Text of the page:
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Evidence-Based Management of Infertility in Women With Polycystic Ovary Syndrome

      Abstract

      Polycystic ovary syndrome (PCOS) is a polygenic disorder with a variable phenotype that commonly affects women of reproductive age. It can significantly affect a woman's ability to conceive and her quality of life. Effective treatment includes a multidisciplinary team approach that addresses the physiological and psychosocial manifestations of the disorder. Nurses have an important role in promoting early detection, education, and identification of services and resources to improve a woman's fertility and lifelong health.

      Keywords

      Polycystic ovary syndrome (PCOS) is a common endocrine disorder and metabolic disturbance observed in 4% to 18% of women of reproductive age (
      • March W.A.
      • Moore V.M.
      • Willison K.J.
      • Phillips D.I.W.
      • Norman R.J.
      • Davies M.J.
      The prevalence of polycystic ovary syndrome in a community sample assessed under contrasting diagnostic criteria.
      ,
      • Moran L.J.
      • Hutchinson S.K.
      • Norman R.J.
      • Teede H.J.
      Lifestyle changes in women with polycystic ovary syndrome.
      ). Signs of the syndrome can present as early as puberty (
      • Ehrmann D.A.
      Polycystic ovary syndrome.
      ,
      • Franks S.
      Adult polycystic ovary syndrome begins in childhood.
      ). Women with PCOS experience absent or infrequent menses, infertility, acne, and excess hair growth, and ultrasound images show enlarged multicystic ovaries. Although the cause is uncertain, scholars have hypothesized that insulin resistance contributes to the development of PCOS and other chronic diseases such as cardiovascular disease, hypertension, metabolic syndrome, obesity, and type 2 diabetes mellitus (
      • Dunaif A.
      Insulin resistance and the polycystic ovary syndrome: Mechanism and implications for pathogenesis.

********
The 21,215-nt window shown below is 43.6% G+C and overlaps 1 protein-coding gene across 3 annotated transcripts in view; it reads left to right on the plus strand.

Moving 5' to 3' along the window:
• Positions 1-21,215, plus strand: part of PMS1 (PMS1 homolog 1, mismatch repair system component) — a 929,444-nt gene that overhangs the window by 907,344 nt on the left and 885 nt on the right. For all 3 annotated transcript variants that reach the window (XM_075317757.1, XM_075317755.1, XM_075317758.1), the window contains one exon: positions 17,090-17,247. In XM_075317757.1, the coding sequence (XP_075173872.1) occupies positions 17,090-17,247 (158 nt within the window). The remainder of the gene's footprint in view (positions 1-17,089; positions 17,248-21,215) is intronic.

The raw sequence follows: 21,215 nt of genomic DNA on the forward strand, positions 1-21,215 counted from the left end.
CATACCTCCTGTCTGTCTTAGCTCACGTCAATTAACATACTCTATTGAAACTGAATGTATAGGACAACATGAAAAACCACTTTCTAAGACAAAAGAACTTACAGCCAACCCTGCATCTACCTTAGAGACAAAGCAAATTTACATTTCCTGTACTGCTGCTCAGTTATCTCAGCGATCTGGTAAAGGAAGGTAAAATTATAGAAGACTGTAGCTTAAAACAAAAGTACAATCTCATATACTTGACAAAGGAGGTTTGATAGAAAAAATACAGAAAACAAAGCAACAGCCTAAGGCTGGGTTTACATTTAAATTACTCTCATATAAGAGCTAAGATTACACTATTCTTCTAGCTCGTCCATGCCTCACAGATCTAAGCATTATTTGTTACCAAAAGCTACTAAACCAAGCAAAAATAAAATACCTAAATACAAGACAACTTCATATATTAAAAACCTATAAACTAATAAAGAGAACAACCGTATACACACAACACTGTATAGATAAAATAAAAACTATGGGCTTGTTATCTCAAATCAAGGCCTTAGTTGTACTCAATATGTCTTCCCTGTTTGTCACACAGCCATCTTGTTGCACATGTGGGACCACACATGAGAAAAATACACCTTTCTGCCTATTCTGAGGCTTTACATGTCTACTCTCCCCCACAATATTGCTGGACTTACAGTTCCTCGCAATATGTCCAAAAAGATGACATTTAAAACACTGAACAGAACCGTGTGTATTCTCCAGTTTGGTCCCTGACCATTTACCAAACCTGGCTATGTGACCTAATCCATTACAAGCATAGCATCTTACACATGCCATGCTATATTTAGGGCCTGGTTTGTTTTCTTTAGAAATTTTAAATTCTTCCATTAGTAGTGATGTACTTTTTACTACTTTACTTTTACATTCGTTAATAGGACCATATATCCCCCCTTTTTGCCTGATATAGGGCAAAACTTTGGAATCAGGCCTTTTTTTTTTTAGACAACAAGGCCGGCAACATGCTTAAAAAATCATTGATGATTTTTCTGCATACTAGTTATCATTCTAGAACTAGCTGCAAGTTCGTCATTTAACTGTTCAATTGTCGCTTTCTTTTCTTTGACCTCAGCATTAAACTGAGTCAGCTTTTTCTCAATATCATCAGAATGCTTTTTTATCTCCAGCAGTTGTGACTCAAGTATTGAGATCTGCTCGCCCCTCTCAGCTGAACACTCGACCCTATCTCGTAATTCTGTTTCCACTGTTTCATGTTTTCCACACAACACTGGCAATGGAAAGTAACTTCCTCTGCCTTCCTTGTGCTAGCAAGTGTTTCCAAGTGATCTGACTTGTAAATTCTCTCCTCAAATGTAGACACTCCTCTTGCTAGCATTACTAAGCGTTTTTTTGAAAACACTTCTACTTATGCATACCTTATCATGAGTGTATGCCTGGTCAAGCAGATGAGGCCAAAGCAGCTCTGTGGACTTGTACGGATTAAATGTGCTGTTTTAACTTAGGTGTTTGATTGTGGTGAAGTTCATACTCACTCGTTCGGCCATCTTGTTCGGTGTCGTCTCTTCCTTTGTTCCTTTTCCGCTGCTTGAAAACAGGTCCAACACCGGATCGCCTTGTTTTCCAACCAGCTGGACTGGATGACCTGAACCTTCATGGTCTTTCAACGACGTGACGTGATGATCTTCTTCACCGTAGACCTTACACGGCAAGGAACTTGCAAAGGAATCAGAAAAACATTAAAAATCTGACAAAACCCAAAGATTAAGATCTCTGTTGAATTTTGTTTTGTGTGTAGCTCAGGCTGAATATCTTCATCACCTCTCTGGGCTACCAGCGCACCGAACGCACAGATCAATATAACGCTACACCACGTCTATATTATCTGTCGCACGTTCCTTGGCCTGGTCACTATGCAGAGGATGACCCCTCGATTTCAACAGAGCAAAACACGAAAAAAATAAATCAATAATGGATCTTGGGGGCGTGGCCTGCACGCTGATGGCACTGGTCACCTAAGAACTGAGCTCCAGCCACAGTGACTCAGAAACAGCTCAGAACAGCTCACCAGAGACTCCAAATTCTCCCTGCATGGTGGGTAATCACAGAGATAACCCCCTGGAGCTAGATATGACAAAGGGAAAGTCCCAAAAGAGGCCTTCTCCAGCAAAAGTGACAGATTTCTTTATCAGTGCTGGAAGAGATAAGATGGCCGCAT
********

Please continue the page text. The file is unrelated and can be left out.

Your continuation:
,
      • Steinberger J.
      • Daniels S.R.
      Obesity, insulin resistance, diabetes, and cardiovascular risk in children: An American Heart Association scientific statement from the Atherosclerosis, Hypertension, and Obesity in the Young Committee (Council on Cardiovascular Disease in the Young) and the Diabetes Committee (Council on Nutrition, Physical Activity, and Metabolism).
      ).
      • Kahsar-Miller M.
      • Nixon C.
      • Boots L.
      • Go R.
      • Azziz R.
      Prevalence of polycystic ovary syndrome in first-degree relatives of patients with polycystic ovary syndrome.
      found that 24% to 32% of women with PCOS had a mother or sister with insulin resistance and symptoms of hyperandrogenism. However, the roles of inheritance, familial food preferences, and lifestyle patterns associated with the causes of this disorder remain unclear (
      • Diamanti-Kandarakis E.
      • Piperi C.
      Genetics of polycystic ovary syndrome: Searching for the way out of the labyrinth.
      ). The purpose of this article is to provide a brief overview of PCOS and the fertility challenges that women with PCOS encounter. In addition, measures that nurses can take to improve reproductive, maternal, and neonatal outcomes are discussed.

      Pathophysiology of PCOS

      A disordered ovarian environment characterizes PCOS. In women with PCOS, ovarian follicles arrest in a state of preovulation. This state of arrest is caused primarily by an overabundance of androgens, which impedes follicle growth and ovulation. Current opinion suggests that insulin resistance is the culprit because it is observed in many women with PCOS (
      • Dunaif A.
      • Segal K.R.
      • Futterweit W.
      • Dobrjansky A.
      Profound peripheral insulin resistance, independent of obesity, in polycystic ovary syndrome.
      ,
      • Johnson N.P.
      Metformin use in women with polycystic ovary syndrome.
      ). Insulin resistance causes an abnormal response in the ovary that results in an increase in the amount of circulating androgens that lead to hyperandrogenism (
      • Fritz M.A.
      • Speroff L.
      Clinical gynecologic endocrinology and infertility.
      ). Figure 1 shows the overall pathophysiology of PCOS.